Orkney U-Boat journey: How a sea cadet ended up on a WW2 German submarine
A man from Orkney has been recalling how he took to sea in a German U-boat as a young sea cadet in a once-in-a-lifetime journey.
When Germany surrendered its U-boat fleet at the end of World War Two, the British Navy used two of them to tour the UK, showing the public what they were like.
In August 1945 they went on a charitable tour around British ports raising money for orphans, war widows, and sailors.
As a sea cadet, Peter Leith was helping with the visit to Orkney. This is when he was offered the opportunity to travel from Orkney to Shetland on a submarine.
King George's Fund
The Orcadian newspaper, dated 23 August 1945, reported that 3,500 people visited the U-boat and accompanying wartime photo exhibition. They had not been put off by the "miserable" weather and "heavy rain" reported in the previous week's newspaper.
The newspaper reported that 120 people were unable to get sailings to their home islands after the event because of fog.
Among the visitors to the exhibition were the Kirkwall Sea Cadets, including Peter, collecting for the King George's Fund to raise money for those affected by the war.
"When the U-boat was in Kirkwall, the crew said they would take two cadets to Lerwick," recalls Peter, now aged 91.
"So they chose me and my fellow cadet Donald Sinclair. The plan was for us to go up there and get a boat back down to Orkney the next day."
'A strong smell'
The overnight journey was a smooth sailing, a journey described as "accomplished in dense fog" by The Orcadian.
U-776 departed Kirkwall at 21:00, docking in Lerwick harbour, Shetland, at 11:00 the next morning.
The submarine did not submerge at any point in the journey - something Peter was "disappointed" about.
However, he recalls vividly what the U-boat was like inside when at sea.
"We had seen photos of submarines, and we had seen it in Kirkwall," says Peter, but he had never seen inside a U-boat.
"I got talking to one of the submariners who worked on a few of the machines and asked how they managed on a foreign ship. 'All submarines are the same,' he told me."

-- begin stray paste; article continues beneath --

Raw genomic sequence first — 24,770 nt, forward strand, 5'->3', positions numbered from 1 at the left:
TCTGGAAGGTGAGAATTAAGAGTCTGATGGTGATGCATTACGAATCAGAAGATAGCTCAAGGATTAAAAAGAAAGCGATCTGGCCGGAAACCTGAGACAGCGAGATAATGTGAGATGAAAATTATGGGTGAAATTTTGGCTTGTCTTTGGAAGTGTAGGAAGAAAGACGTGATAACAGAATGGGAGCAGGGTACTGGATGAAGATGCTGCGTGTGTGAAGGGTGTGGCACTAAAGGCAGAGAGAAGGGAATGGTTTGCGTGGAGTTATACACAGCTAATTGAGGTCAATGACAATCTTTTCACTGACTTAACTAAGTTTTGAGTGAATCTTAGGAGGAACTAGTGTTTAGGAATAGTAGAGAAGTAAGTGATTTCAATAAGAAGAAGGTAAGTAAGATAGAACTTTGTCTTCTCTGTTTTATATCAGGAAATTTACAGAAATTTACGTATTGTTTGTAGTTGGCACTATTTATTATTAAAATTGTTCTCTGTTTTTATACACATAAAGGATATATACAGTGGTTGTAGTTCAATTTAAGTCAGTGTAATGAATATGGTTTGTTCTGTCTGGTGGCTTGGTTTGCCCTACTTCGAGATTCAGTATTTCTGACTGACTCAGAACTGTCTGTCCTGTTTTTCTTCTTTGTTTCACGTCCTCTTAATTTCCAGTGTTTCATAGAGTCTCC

'Stuck in Shetland'
Even though they were sailing on the surface of the water, one of Peter's main memories of the submarine is the smell.
"They used electric motors in dock, but then switched to diesel engines to travel," he said.
"It was strong [throughout the submarine]. Most of the time we spent inside the boat - diesel was the strongest smell in there."
Peter remembers his unique journey as being smooth for the most part.
"The crossing wasn't too bad, actually. There were reasonable sea conditions. Still, I was sea-sick of course," he said.
When the cadets arrived in Shetland they found that their return transport had been delayed - Peter and Donald ended up staying with the sea cadets in Lerwick, and had a week to kill before their return to Kirkwall.
"That was around the time the Shetland Bus was winding down," Peter explained.
Most generous contributors
The Shetland Bus was a clandestine operation using fishing boats to transfer special agents in and out of Nazi-occupied Norway and to smuggle out Norwegians who feared arrest.
"They [the Shetland Bus] had kayaks which they had no more use for, so they gave them over to the Shetland Sea Cadets, and we were allowed to use them.
"Someone, I don't know exactly who, had a bright idea. So [with the kayaks] we set out to go to cross over to Bressay," remembered Peter, laughing at the thought he may have been one of a handful of people to make the one-mile round trip in such a manner.
Before his journey north on the U-boat, Peter's fundraising efforts with the sea cadets, and those of the Girls' Training Corps, were highlighted in The Orcadian from August 1945.
They reported that the highest single collection was more than £9 - worth more than £300 in modern money.
The total collected by the U-boat visit was £214 - worth more than £7,600 now - making Orkney the most generous stop on the U-boat UK tour, something The Orcadian hailed as a "unique success".